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Knee Pain

Discussion in 'Spot Diagnosis' started by danielmx, Dec 20, 2012.

  1. danielmx

    danielmx Active member

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    recurrent knee pain in a 62 yo man

    knee.jpg
     

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  2. drusingh

    drusingh Active member

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    osteoarthritis
     

  3. Gospodin Seki

    Gospodin Seki Moderator Staff Member

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    Chondrocalcinosis
     

  4. Mishary almalkey

    Mishary almalkey Active member

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    CPPD or Pseudogout
     

  5. neo_star

    neo_star Moderator

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    I have never disagreed with Dr. Gospodin Seki and I am going to happily agree with him again.

    The X ray of the knee joint is one of the most common we will see and most will directly read the MD Radio's report and will never bother to correlate (i am by no means implying that they cud be wrong and that we shud cross check...they r among the smartest in our profession ). So I going to decode this and also touch upon OA ( degenerative )


    [​IMG]

    The normal knee x ray shows a clear / radiolucent jont space becos both articular cartilage and menesci are radiolucent structures.

    In the image posted by Daniel, the menesci are clearly calcified and it can be from a variety of causes which deposit ca in the joint space, like pseudogout ( cited by Mishary ) or Osteoarthritis ( degenerative or following acute trauma ) as cited by drusingh....and this calcium deposition from any cause would be included under the umbrella term - Chondrocalcinocis.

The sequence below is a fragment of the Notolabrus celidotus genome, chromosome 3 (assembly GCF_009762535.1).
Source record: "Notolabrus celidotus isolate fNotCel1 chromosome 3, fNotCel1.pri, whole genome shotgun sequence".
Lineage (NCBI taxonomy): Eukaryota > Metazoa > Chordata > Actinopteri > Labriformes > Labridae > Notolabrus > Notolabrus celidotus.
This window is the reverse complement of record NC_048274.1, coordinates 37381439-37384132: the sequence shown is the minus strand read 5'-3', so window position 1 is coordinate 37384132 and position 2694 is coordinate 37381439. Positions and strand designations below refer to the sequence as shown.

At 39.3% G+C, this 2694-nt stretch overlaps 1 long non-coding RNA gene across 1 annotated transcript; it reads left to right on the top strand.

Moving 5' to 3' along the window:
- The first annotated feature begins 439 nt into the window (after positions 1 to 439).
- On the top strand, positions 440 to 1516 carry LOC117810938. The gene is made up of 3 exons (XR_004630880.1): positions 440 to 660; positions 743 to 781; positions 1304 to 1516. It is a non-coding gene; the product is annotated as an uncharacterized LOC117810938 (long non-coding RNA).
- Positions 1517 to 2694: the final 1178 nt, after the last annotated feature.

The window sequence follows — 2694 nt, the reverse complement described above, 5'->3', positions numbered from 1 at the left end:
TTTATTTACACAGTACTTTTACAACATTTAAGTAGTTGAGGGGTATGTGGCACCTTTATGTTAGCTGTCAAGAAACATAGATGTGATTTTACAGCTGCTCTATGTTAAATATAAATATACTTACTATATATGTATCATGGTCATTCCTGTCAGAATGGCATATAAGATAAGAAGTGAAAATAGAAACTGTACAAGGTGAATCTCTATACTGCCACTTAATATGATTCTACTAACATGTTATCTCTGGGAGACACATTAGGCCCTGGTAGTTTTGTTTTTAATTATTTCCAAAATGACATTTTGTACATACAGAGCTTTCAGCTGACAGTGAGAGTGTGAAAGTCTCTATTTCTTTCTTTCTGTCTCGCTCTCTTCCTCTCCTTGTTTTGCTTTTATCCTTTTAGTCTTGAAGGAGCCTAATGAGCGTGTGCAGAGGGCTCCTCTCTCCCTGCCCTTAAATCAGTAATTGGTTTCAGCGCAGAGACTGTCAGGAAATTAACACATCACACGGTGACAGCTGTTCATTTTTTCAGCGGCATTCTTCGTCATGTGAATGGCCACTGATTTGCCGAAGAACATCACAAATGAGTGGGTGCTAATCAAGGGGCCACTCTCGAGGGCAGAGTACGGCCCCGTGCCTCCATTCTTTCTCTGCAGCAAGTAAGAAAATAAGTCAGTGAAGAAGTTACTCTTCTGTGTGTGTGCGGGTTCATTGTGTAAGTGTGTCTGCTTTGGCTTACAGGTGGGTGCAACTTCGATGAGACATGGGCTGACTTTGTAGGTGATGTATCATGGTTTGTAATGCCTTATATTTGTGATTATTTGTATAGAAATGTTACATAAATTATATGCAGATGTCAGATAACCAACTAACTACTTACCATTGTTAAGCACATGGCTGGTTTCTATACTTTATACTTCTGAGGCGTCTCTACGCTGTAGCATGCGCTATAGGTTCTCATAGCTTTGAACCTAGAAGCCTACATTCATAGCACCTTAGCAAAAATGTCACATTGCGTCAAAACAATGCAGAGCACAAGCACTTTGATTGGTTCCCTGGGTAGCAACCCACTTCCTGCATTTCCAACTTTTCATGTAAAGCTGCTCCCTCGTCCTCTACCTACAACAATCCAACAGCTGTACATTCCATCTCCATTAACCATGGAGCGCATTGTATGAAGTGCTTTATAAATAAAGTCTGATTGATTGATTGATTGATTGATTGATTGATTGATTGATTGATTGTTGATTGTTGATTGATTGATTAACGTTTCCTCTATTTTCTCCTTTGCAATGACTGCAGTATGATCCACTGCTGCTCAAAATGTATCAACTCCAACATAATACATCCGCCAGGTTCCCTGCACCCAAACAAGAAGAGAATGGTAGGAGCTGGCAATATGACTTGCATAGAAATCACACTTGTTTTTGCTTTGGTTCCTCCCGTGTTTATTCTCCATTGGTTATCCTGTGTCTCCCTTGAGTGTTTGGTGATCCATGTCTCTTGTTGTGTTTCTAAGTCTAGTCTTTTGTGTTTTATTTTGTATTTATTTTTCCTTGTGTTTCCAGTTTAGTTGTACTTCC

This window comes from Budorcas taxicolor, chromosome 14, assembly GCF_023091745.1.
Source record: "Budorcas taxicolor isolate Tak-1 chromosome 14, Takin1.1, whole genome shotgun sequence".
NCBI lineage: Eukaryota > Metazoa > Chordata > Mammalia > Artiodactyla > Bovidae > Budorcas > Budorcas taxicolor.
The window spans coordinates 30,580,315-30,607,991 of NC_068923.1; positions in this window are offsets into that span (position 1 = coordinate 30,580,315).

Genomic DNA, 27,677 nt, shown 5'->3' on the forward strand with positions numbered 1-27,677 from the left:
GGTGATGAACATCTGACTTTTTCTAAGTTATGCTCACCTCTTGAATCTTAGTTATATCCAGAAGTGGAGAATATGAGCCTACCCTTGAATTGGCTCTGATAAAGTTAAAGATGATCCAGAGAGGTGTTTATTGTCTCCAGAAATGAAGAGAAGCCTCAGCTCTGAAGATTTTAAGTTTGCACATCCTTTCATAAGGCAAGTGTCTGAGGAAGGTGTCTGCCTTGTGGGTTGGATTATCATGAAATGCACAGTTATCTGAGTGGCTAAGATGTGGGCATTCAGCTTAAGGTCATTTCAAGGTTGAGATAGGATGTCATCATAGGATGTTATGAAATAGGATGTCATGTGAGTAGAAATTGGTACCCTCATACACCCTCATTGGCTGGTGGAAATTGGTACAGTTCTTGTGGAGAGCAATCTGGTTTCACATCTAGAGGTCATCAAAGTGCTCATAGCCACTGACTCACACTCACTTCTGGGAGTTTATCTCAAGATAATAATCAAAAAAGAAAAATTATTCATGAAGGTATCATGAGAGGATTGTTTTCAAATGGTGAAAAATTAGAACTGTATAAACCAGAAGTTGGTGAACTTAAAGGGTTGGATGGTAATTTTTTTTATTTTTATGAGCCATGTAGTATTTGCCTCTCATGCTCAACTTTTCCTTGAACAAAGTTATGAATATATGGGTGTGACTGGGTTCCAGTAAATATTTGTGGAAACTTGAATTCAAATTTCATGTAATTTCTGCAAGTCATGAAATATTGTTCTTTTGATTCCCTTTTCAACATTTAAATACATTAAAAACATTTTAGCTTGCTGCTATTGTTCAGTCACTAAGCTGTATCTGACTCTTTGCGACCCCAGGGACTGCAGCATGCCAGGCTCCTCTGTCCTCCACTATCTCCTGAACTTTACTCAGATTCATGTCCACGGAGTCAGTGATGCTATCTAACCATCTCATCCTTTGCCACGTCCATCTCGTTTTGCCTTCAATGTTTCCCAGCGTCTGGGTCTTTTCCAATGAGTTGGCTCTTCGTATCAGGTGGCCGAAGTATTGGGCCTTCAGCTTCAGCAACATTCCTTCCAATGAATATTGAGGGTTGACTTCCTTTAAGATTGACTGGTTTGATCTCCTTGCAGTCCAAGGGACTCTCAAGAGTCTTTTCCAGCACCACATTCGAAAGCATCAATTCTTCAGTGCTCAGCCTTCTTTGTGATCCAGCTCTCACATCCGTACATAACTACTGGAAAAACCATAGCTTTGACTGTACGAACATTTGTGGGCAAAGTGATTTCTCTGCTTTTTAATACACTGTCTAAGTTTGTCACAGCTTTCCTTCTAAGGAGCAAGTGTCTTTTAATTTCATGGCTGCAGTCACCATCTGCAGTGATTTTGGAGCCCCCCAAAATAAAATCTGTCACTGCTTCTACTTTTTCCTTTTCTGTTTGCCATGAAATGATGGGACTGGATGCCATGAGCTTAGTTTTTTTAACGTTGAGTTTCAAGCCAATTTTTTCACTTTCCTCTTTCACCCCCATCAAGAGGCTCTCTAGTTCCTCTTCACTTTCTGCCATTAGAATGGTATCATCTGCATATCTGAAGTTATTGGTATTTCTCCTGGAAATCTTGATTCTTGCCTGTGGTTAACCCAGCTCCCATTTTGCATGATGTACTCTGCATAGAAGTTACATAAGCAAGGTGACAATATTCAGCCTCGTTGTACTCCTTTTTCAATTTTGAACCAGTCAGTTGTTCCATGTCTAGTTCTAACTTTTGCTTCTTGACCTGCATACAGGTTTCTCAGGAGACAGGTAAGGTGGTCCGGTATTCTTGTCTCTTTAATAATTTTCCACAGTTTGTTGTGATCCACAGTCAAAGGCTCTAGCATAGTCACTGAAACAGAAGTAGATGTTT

Now let's take a look at an osteoarthritic ( degenerative ) x ray.

    [​IMG]

    You will notice that it's the medial compartment that's usually crushed and why is that so ?

    to understand this, let's understand normal weight transmission (while walking ) first - 90 % of us have slight bow legs which causes the outside of the heel bone to strike first followed by a subtle in-rolling and slight flattening of the medial longitudinal arch. The mechanical reason for this physiological in-rolling is because our ankle joint (sub tibial ) is designed like a “Miter joint” which is inherently weak, but for a reason – so that the in-rolling gently shifts the weight to the medial longitudinal arch and causing it to flatten (slightly) thus dissipating the ground reactionary forces more ergonomically / physiologically and transfer of the weight upward slightly more thru the medial compartment of the knee as it is bigger and more in line with the hip joint....so that's normal.

    But if either the angle of the Miter joint angle is exaggerated – like in somebody with excessive bowlegs or if the stabilizing factors like the ankle ligaments are torn/weak, the feet lands as if on a knife edge and the in-rolling is exaggerated resulting in complete flattening of the medial longitudinal arch causing and in this context it’s by no means subtle.....Multiply this into every minute, hour, day……and U know that it's a potential problem by itself.....